Tuesday, February 20, 2007


Our agency got our agreement and has signed it and sent it back to us. Also included is the I-600 and medical and reference forms. The homestudy soon to follow. I'm sure I'll be reporting as we get things sent it and checked off our list.

So, I've been trying to figure out what to give up for Lent. I know I don't have to give anything up - and there are plenty of years when I haven't - but I want to get a little closer in touch with the Catholic inside of me. I could give up some food, drinks, etc. But I think I want to focus on actions more than that. First, I've decided to give up road rage. I know that sounds odd. The truth is, I drive fine - generally just over the speed limit, I signal my lane changes and turns without fail, I am very aware of the cars around me, I plan ahead, etc. My downfall is a**hole drivers who speed excessively and don't signal. My adrenaline gets pumping and I feel like I want to block them out of my lane, or teach them a lesson or something. So I will speed to block them out or otherwise plot to foil their next move. I realize this is dangerous and stupid. So, 40 days of consciously avoiding that behavior should do me some permanent good. Other than that, I really should do something else - perhaps food related, work related? I'll come up with something.

Friday, February 16, 2007

Happening this week...

Well, this week we sent in our Agency Agreement along with a large check. Writing and sending this check made me feel like this is about to become very real. We are definitely committed now! I'm excited to be off and running with the whole process. I'm even quite organized. I've got this great pink and brown expandable plastic file folder with over a dozen slots and I've filed our stuff under their appropriately labeled sections. I should be so motivated and organized at work.

The next step will be to do the I-600 form and send that puppy to Immigration Services. Then the home study. Once the form is sent and the home study started we will start to tell people and it will be even more real!

We've not yet told our parents. For this reason, we've not yet told our friends and work places. It has been very tempting to talk about it, especially with Jen & Quinn, but we really need to let our parents in first! I think I've written this before, but the plan is to do that when my parents come out here in March - three weeks from today. We're trying to think of how to tell them. Do we tell my parents first? Or his? Do we do something cute? Tell them over a toast?

I don't want to sit them down and make it all serious. I don't want it to be about fertility issues and I don't want it to be about me.

I like the toast idea. I want it to be something to celebrate. Perhaps that is the best way. Have Ryan's parents over when my parents are here. Break out some cool champagne that I have. And toast to the new grandchild who will be traveling a long way to join our family!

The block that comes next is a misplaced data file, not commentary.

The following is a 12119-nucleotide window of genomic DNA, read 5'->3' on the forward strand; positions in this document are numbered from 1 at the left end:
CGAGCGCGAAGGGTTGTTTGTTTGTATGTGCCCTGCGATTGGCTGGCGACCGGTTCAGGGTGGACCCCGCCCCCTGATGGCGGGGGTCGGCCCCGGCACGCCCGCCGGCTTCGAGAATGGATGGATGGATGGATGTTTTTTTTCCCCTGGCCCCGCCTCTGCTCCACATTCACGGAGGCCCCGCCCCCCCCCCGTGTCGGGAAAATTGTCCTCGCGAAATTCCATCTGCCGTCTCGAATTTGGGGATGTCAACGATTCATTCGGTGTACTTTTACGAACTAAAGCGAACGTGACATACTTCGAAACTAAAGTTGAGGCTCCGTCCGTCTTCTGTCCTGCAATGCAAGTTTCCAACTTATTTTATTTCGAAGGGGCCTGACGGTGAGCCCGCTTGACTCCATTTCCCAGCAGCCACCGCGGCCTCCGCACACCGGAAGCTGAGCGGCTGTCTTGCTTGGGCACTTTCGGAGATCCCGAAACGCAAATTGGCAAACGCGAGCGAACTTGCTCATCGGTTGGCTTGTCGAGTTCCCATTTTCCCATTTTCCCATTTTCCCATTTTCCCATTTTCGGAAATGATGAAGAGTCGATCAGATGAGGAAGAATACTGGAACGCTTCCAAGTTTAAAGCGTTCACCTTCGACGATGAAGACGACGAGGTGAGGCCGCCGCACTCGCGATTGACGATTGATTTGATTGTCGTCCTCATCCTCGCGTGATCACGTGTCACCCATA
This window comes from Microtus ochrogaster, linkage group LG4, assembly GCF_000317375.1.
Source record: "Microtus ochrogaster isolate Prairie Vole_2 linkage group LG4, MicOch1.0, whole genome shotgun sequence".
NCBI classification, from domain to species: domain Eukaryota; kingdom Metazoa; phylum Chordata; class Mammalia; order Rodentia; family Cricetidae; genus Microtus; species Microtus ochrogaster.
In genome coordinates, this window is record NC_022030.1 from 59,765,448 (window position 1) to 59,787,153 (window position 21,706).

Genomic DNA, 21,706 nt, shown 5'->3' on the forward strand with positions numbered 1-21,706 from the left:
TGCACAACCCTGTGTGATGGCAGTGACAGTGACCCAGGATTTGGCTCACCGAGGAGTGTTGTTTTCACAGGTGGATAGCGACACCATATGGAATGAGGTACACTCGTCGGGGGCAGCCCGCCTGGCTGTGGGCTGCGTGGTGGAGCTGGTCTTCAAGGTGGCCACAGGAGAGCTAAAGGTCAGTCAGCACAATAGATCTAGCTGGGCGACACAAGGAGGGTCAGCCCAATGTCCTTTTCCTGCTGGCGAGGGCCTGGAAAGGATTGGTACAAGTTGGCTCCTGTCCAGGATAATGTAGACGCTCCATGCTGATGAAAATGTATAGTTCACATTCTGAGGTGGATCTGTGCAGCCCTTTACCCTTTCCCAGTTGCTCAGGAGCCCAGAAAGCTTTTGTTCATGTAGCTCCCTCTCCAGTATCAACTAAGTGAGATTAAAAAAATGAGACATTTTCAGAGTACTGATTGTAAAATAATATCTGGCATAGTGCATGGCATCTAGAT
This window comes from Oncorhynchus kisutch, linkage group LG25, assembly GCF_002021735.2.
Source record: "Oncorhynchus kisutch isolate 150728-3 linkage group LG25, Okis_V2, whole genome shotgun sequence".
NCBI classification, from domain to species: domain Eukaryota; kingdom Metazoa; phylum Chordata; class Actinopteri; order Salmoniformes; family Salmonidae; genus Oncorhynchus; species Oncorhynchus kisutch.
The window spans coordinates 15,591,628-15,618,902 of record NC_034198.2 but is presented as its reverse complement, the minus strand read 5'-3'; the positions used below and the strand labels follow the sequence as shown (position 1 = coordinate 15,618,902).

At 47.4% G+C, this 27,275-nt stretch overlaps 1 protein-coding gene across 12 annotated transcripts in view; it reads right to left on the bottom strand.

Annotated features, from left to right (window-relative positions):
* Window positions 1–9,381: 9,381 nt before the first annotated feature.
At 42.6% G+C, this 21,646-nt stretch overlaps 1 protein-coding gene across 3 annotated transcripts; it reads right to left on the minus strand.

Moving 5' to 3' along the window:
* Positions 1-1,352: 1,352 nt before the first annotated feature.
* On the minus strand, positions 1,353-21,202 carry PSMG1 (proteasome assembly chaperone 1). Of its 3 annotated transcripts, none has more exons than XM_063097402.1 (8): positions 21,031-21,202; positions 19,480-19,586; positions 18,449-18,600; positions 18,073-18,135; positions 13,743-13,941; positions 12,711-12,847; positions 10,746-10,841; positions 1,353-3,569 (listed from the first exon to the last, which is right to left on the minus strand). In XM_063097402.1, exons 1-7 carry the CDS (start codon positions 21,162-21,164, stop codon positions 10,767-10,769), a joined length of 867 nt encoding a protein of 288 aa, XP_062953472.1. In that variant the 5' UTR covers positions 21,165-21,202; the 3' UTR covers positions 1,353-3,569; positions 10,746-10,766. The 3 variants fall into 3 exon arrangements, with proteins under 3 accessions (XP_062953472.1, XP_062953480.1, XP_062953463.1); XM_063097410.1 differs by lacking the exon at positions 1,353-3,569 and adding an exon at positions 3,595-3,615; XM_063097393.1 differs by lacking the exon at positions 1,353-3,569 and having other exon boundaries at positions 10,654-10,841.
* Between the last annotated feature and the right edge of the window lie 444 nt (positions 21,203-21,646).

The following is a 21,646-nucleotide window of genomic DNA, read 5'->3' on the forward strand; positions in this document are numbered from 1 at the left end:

I do have a fear that my mom will be surprised and think we should have worked on our fertility issues a bit more. That's ok though. I have been talking with her about every dr. visit and diagnosis over the past year. (Although I've been dealing with fertility stuff for the past 3+ years). I have not given them much warning, so this may be a bit of a shock! That makes me lean towards telling them separately from Ryan's folks. We'll see though. I know everyone will be happy for us and supportive.

Thursday, February 8, 2007

The beginning of the paperwork

OK - We've only just begun the myriad of paperwork, but I need to vent already. Our agency (who is very professional and experienced and I trust their process) requires everything be notarized. The contract with the agency requires 8 signatures by both of us, and each of those must be notarized, then they want 2 notarized copies of the agreement. Then, the notary block is super long, there is lots of info that has to be included.

I guess I understand it, but it makes it a bit difficult. There is a gal at my work that can notarize things, and I will be asking her to help, but this will take some time and I want to catch her when she isn't busy. Also, our bank notarizes things for free...but again, this will take quite a long time. I guess I just need to enlist their help then thank them with Starbucks gift cards or something!

As a status update - as soon as we submit this contract with payment, we will be delving into the homestudy, immigration and dossier arenas. I believe our first step will be filing the I-600A with the Department of Homeland Security’s Citizenship and Immigration Services. This is to begin the process of receive approval to bring an orphan to the United States with an immigrant visa and then obtain citizenship upon entry into the U.S. Then we will begin the homestudy with a Nebraska licensed homestudy agency. This will involve a variety of background checks, social worker visits and interviews, and who knows what else. It is involved in every adoption, domestic or international. All the while we will be working to gather all of the materials required for the dossier. The dossier is the packet of paperwork that will be sent to Poland. So, my little notary complaints are extremely minor compared to the adventure ahead!